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Senators Debate FCC Net Neutrality Curbs: It is a ‘Nanny State Regulation’

Among the high-profile commentators on the issue were Texas Republican Sen. Ted Cruz and Minnesota Democratic Sen. Al Franken

The FCC was inundated with comments on its proposal to set rules of the road for the Internet this week, and the Senate Judiciary Committee weighed in with a congressional hearing on Wednesday.

Among the high-profile commentators on the issue were Texas Republican Sen. Ted Cruz, who labeled an attempt by the FCC to mandate an open Internet as a “nanny state regulation.” While Minnesota Democratic Sen. Al Franken countered it is “all about preserving the Internet as it is.”

Also read: FCC Deluged With More Than 1 Million Comments About Net Neutrality

Hollywood writer Ruth Livier called it “a civil rights issue,” and warned that without FCC action, media choices for “diverse voices” again would be subject to the big media companies’ whims.

Also at the hearing, senators and witnesses offered sharply different viewpoints on what the agency should do. Republicans urged the FCC to take a very light regulatory approach and warned the agency against taking actions that could hamper investment and hurt the Web’s growth.

“The FCC’s latest invention would only serve to stifle innovation and subject the Internet to nanny state regulation from Washington,” said Cruz. “The Internet has grown and flourished in ways we never could have imagined from the days that Al Gore invented it and part of the reason is that Washington has left the Internet alone.”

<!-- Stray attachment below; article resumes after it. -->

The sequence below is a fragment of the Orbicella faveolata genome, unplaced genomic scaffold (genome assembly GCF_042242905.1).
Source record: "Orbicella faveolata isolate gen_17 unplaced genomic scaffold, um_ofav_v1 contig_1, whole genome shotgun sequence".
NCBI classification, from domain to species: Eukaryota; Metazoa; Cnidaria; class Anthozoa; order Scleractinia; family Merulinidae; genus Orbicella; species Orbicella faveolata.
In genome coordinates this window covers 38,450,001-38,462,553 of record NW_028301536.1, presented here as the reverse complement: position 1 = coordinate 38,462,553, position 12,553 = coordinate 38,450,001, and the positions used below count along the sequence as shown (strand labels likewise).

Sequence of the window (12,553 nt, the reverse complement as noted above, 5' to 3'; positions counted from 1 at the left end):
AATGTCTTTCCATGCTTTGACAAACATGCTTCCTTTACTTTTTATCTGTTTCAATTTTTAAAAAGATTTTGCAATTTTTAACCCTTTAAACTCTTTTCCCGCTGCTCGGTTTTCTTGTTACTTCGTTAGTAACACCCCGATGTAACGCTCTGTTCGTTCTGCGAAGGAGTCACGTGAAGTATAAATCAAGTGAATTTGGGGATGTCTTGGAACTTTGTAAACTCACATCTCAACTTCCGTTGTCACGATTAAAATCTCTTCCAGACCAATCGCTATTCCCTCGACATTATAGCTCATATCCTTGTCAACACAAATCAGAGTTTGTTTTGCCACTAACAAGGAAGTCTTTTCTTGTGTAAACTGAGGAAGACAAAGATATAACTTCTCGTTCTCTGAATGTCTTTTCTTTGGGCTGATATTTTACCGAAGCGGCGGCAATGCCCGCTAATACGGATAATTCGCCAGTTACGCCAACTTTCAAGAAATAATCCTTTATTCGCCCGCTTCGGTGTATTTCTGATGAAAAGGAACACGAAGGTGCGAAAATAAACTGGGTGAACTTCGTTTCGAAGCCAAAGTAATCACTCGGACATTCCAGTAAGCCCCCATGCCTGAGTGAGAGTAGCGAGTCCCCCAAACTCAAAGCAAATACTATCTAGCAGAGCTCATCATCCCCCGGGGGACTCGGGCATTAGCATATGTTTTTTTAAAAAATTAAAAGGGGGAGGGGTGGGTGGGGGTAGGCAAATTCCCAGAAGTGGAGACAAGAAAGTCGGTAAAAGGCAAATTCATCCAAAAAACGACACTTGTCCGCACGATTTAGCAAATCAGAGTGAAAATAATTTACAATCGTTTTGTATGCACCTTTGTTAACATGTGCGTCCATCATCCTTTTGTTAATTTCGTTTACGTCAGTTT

Also readFCC Votes to Propose New Net Neutrality Laws, Open Internet Now Subject to Debate

Other Republicans agreed. “Without government regulation, the Internet is growing — so what is the problem? What is broken?” asked Utah Republican Sen. Orrin Hatch. “What are we talking about?”

Democrats urged the agency to take strong action to ensure the Internet of tomorrow resembles the Internet of today, a place where dorm startups have as much chance of succeeding as sites of major companies.

“This isn’t about new regulations. It is about preserving what we have,” said Franken, noting that YouTube was once a startup competing with a Google video service.

Also read: Hollywood Needs Net Neutrality, Too (Guest Blog)

Turning to a witness, he questioned what could happen if the FCC fails to act to prevent service providers from creating and charging a toll for use of their fast lane. “Isn’t this about squelching innovation?” he asked one witness.

Committee Chairman Patrick Leahy (D-Vermont) said a single lane Internet has “an equalizing effect …  if the Internet becomes two tiers, we will have the haves and the have nots.”

Livier, a writer-director who conceived the web-based series “Ylse,” followed up comments she made to the FCC as part of a Writers Guild of America-West filing on Monday with a personal plea to senators. The Web has “empowered and motivated historically-marginalized communities to take the reins of our own hands and create content knowing there is a distribution outlet for it,” she said.

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“The same companies that distribute traditional media control Internet services. They are advancing an agenda of unenforceable rules that would allow them to be the gatekeepers and decide what content is available online and on what terms. We cannot allow this to happen,” she added.